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The Guilfordian

The student news site of Guilford College

The Guilfordian

The student news site of Guilford College

The Guilfordian

Activists demand justice, challenge rise in Jaurez’s femicides

Ni una muerta más. Ni una más. Not one more death. Not one more.

This chant can be heard throughout Mexico, protesting the increasing femicide — the murder of women. It was coined by poet and activist, Susana Chavez, a prominent member of Justice for Our Daughters, a group that challenges the murders and the lack of action from the Mexican authorities.

According to the Washington Post, the body of Chavez, 36, was found in the streets of Juarez, Mexico.

The suspects, three teenage boys, confessed they had been drinking and doing drugs when they murdered Chavez after an argument, reports The Washington Post. They suffocated her and cut off her hand to make it look like an execution relating to her protests. Authorities proclaimed Chavez’s murder unrelated to her protests.

For years, Chavez worked to make the city of Juarez safer for women. According to BBC News, she protested not only the numerous murders of women, but the alleged lack of effort authorities put into solving the cases. Since 1993, more than 300 women have been murdered in Juarez.

According to the New America Media, Chavez’s death came just a month after the murder of Marisela Escobedo. Escobedo was protesting her daughter, Rubi Escobedo’s murder and the trial of the suspect, Sergio Barraza, who walked free. Rubi was found burned and dismembered in a trash bin in 2009 in Chihuahua, Mexico, a city just four hours from Juarez. Barraza is the suspect in Marisela’s murder as well, according to New American Media.

In a report from Free Speech Radio, it was noted that femicide was on the rise in Juarez in the 1990’s, however it eventually spread throughout Mexico, most notably to Chihuahua City.

The trial declaring Barraza — who was also Rubi’s ex-boyfriend — not-guilty, illustrates the weakness in the legal systems in Juarez and the cities nearby. The Associated Press reports that in 2009, of the 2600 people murdered in Juarez, just 93 cases were filed and only 19 convictions were made.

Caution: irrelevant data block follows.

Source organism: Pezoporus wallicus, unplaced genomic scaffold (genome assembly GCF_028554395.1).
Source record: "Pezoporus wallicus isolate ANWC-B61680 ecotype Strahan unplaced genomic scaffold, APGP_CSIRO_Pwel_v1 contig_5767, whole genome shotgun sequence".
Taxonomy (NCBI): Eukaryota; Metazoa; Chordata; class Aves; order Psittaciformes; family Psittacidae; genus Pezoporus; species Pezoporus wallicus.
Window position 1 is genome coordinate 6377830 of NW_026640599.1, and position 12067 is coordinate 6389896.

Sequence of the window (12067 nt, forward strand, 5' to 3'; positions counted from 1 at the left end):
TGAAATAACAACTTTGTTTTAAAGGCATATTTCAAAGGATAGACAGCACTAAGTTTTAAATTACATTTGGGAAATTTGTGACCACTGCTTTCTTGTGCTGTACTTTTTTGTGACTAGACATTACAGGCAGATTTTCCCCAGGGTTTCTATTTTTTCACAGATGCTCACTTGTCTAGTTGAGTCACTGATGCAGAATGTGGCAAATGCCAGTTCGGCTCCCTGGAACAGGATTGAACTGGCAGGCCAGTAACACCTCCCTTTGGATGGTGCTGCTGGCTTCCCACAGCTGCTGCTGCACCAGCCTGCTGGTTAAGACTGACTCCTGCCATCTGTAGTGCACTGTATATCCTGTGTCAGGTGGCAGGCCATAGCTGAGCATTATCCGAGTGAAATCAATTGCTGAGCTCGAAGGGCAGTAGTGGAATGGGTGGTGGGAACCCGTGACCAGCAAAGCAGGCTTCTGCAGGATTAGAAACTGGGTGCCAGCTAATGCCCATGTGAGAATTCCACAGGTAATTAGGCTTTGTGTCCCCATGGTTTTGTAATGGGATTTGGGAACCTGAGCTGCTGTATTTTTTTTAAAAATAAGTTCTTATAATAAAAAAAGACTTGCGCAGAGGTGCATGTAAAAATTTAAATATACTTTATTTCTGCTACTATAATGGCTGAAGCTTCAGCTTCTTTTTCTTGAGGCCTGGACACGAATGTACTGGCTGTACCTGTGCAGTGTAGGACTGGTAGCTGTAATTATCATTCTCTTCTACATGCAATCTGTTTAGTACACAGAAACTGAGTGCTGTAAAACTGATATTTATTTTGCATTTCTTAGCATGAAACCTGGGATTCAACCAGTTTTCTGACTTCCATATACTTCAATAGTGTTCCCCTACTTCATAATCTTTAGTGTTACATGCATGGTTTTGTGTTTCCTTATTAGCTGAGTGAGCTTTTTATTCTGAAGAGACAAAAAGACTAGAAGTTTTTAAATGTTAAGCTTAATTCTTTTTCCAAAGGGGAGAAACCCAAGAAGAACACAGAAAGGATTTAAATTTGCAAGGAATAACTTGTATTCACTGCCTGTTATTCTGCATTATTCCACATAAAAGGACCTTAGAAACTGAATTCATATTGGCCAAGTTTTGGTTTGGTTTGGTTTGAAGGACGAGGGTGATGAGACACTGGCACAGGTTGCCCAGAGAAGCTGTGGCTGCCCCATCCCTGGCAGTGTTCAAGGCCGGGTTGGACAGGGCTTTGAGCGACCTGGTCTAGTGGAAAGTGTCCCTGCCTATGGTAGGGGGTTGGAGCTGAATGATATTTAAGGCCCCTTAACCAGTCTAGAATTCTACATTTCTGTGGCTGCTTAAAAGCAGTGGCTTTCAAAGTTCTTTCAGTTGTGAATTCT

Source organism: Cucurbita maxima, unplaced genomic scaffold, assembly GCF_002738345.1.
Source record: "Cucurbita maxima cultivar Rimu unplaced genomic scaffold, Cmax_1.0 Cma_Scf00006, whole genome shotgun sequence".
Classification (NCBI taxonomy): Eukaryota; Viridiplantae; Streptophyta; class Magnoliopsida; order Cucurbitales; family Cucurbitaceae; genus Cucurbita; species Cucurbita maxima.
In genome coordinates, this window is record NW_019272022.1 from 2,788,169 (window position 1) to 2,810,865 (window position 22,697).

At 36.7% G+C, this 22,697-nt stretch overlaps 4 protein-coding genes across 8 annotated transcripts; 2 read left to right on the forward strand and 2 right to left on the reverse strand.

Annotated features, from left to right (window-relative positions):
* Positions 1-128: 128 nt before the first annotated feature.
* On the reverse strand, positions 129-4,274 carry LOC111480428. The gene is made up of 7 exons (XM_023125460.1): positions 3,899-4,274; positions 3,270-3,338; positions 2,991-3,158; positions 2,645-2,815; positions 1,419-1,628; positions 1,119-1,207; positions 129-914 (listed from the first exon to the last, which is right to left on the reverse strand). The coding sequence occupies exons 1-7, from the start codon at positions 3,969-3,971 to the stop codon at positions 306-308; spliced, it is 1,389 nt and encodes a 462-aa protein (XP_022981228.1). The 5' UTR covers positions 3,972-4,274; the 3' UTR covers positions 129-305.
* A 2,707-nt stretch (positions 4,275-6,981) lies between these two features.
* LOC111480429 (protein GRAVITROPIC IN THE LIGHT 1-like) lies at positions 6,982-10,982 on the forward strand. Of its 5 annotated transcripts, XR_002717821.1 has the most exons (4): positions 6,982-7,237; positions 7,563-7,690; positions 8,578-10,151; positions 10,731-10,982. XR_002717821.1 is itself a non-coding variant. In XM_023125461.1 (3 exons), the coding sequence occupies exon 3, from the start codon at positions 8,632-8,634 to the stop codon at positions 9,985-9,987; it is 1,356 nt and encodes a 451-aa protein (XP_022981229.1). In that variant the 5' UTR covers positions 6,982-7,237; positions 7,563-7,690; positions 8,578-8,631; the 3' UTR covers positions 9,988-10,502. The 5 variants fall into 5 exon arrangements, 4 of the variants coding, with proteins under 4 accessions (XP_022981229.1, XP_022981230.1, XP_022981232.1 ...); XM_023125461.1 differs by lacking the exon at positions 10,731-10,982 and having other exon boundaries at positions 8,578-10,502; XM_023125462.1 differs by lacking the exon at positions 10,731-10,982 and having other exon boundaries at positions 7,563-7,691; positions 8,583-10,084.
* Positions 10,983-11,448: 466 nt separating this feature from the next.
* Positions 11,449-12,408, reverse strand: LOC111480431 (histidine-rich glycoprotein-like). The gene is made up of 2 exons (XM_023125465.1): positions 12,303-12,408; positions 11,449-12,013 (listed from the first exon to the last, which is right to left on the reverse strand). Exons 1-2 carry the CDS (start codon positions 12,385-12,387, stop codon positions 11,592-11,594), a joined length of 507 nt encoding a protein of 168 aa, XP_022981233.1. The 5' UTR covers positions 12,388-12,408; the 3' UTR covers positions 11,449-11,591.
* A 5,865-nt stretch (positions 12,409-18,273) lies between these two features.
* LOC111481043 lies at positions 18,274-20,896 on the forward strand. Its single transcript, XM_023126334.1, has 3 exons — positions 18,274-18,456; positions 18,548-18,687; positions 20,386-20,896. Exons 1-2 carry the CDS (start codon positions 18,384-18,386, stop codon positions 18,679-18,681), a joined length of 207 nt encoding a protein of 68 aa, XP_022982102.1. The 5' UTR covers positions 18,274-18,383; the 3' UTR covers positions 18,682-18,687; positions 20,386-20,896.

“The lack of justice is what is causing the continued murders of women — and of men,” said Norma Ledezma, an activist with the group Justice for Our Daughters, to Free Speech Radio. “History is showing us that in Chihuahua, we continue to have a large number of unsolved murders of women every year.”

The judges on Rubi’s case have found themselves suspended with possible impeachment for allegedly ignoring evidence that could have convicted Barraza, The Canadian Press detailed. The judges defended themselves by stating that the information investigators had on Barraza was obtained illegally and therefore could not be used as evidence during the trial.

“The penal justice system in Chihuahua has collapsed, and now we can’t even demand justice for our dead because we can be killed for doing that,” said Gustavo de la Rosa, an official with the state of Chihuahua’s Human Rights Office, in an interview with New American Media.

“The same killers that were loose 10 years ago could possibly be those who keep killing today,” said Ledezma. “Why? Because there’s no justice. And who’s responsible? Those who are supposed to ensure that justice is served —and haven’t. In other words, the authorities.”

According to Free Speech Radio, Chihuahua reported 446 cases — a record — of murdered women in 2010. Many women are raped and beaten before facing death. These murders have put a considerable barrier on women’s lives.

“It keeps me from going out at night like I used to,” said Ledezma. “It keeps me from speaking openly with the local media like I used to. It limits me by making me sick with stress.”

Despite Chavez’s death and the dangers surrounding their lives, women continue to protest and chant her slogan.

Ni una muerta más. Ni una más. Not one more death. Not one more.

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